Adobe Flash Player: Good Riddance

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As of today*, you can no longer install Adobe Flash Player onto your Android smartphone or tablet. Adobe decided to give up on this software for a very good reason: it was terrible.

Adobe LogoIf you never had an opportunity to try it out, sorry you missed out on all the slow response times, skipping, and crashing. It’s completely understandable why Adobe has dropped this app — it was spending loads of money to make something that didn’t work very well, and never could.

Adobe Flash was designed to run on desktops with much faster processors than can be found in any mobile device. Despite years of effort, Adobe simply couldn’t squeeze it into a device running an ARM-based chip.

Apple made this decision years ago, which is why there’s never be a version of Flash Player for the iOS. Adobe wanted to make one, but Apple wouldn’t let it.

A Better Alternative

At this point, some of you might be confused. You’re thinking “I watch video embedded into web pages all the time without a problem. That’s all Flash, right?” Actually, no.

Quite a few companies (like Apple, Google, Microsoft, etc.) decided years ago that Flash wasn’t a very good format and proposed an alternative, HTML5. It’s widely used today, so if you go to a site on your smartphone or tablet see and see an embedded video, it’s almost certainly not Flash.

The goal of HTML5 is to create something that can do everything Flash can do, but at this point there are still loads of free games on the Web that use the old format. Without Flash you can’t play these, but with the Android version of Flash Player they simply weren’t worth playing. Unless you’re a masochist who likes terrible performance and crashing apps. Regular apps are much better.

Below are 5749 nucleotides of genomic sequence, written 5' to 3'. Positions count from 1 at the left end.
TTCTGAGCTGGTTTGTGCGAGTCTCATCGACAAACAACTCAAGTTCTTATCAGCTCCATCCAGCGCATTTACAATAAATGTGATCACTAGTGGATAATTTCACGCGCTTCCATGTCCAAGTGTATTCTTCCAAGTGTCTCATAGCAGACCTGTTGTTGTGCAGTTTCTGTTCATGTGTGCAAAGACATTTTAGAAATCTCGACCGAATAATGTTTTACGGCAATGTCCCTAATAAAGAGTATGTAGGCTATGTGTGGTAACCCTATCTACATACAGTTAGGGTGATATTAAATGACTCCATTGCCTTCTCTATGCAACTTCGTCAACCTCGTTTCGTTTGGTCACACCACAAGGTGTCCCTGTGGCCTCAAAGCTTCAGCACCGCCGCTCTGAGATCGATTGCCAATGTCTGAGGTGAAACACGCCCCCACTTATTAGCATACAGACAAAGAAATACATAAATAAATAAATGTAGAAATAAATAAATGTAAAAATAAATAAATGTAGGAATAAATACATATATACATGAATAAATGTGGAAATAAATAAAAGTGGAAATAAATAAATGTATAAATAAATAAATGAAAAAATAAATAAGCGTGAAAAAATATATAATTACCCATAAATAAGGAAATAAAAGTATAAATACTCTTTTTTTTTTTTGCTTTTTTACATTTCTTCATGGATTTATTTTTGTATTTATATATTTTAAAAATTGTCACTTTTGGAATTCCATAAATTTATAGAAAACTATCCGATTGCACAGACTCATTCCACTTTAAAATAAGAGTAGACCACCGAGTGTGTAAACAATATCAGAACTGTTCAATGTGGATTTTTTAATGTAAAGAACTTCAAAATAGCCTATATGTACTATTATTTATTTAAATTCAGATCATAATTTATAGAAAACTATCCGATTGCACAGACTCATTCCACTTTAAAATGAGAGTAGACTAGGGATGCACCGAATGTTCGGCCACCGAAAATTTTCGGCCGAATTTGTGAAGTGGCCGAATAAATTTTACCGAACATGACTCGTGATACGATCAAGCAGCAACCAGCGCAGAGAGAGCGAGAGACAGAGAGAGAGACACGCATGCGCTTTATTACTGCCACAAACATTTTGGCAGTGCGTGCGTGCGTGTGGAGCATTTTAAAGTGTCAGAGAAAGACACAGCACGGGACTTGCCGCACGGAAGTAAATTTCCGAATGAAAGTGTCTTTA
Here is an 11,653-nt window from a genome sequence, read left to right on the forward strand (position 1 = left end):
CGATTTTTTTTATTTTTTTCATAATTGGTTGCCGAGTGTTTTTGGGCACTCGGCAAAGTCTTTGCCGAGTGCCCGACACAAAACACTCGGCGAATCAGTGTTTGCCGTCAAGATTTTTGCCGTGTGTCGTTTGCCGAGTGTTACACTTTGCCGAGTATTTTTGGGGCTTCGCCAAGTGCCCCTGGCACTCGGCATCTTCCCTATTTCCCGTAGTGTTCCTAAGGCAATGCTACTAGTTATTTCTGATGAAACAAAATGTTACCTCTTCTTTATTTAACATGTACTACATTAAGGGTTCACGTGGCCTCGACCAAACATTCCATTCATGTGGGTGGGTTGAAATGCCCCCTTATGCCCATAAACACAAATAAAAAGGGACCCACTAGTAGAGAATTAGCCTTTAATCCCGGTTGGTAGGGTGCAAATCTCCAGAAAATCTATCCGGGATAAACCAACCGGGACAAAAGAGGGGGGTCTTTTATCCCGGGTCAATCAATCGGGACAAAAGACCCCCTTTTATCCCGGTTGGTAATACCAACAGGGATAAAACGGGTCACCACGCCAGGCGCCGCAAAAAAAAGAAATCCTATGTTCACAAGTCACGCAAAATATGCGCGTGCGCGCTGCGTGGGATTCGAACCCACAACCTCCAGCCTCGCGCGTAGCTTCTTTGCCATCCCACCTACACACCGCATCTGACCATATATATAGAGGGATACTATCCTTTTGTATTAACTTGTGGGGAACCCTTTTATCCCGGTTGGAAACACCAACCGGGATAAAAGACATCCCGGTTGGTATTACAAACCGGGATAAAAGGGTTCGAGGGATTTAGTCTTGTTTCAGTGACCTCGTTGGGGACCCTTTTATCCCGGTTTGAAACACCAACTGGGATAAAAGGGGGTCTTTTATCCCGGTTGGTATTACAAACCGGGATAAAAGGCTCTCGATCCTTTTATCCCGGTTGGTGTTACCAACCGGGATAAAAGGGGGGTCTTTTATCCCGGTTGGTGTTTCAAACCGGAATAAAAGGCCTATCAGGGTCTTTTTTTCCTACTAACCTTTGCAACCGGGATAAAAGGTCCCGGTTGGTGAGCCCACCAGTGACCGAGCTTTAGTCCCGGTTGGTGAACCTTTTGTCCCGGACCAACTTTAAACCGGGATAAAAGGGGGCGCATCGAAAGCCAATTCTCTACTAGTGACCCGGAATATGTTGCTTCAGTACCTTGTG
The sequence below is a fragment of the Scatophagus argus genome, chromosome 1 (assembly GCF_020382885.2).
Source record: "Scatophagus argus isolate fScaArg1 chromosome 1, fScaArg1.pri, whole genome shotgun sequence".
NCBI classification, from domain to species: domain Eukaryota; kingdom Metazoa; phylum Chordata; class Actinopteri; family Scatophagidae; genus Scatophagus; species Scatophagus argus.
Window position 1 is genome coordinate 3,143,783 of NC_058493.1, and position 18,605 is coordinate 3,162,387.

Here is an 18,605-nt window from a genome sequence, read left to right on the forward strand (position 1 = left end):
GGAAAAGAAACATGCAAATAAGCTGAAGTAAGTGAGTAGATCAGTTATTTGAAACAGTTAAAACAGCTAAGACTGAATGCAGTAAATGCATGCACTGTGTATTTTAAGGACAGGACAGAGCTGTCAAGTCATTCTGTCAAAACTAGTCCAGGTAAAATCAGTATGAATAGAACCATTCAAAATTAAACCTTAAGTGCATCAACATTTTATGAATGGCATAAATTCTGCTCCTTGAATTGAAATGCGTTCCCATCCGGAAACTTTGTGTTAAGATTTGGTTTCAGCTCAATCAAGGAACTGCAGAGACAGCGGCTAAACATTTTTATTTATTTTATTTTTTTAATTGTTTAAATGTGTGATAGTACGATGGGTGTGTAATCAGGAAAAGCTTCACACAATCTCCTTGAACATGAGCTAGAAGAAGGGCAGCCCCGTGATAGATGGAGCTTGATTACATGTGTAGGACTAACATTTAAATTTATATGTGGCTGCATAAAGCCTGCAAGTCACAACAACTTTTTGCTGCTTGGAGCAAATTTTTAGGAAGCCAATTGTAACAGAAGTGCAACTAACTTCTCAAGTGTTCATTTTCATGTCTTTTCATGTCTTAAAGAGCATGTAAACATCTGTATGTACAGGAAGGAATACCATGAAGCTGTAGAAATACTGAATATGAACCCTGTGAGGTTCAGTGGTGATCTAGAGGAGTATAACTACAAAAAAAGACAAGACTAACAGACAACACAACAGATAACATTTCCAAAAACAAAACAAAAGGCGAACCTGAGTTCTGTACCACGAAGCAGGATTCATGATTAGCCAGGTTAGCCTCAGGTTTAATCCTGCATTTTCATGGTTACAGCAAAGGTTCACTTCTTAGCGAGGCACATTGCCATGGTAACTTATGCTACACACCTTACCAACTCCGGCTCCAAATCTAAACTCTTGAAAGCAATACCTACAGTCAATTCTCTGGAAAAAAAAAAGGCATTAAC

The Writing Is on the Wall

To put this in perspective, you want to know who else has embraced this new format? Adobe. That’s right, the maker of the Flash Player has accepted that it uses a dying format, and it now makes tools that help companies create streaming video in HTML5.


Support for HTML5 is part of the default Android web browser (and iOS and Windows Phone, too), so you don’t have to worry about installing anything — it just works.

Don’t shed any tears for Flash. It’s time has passed, long passed, and it has been replaced with something far, far better.

* According to Adobe, it is going to stop offering new installs of Adobe Flash Player on August 15. However, at last check this app was still available in the Google Play store. If for some reason you want it, get it right now



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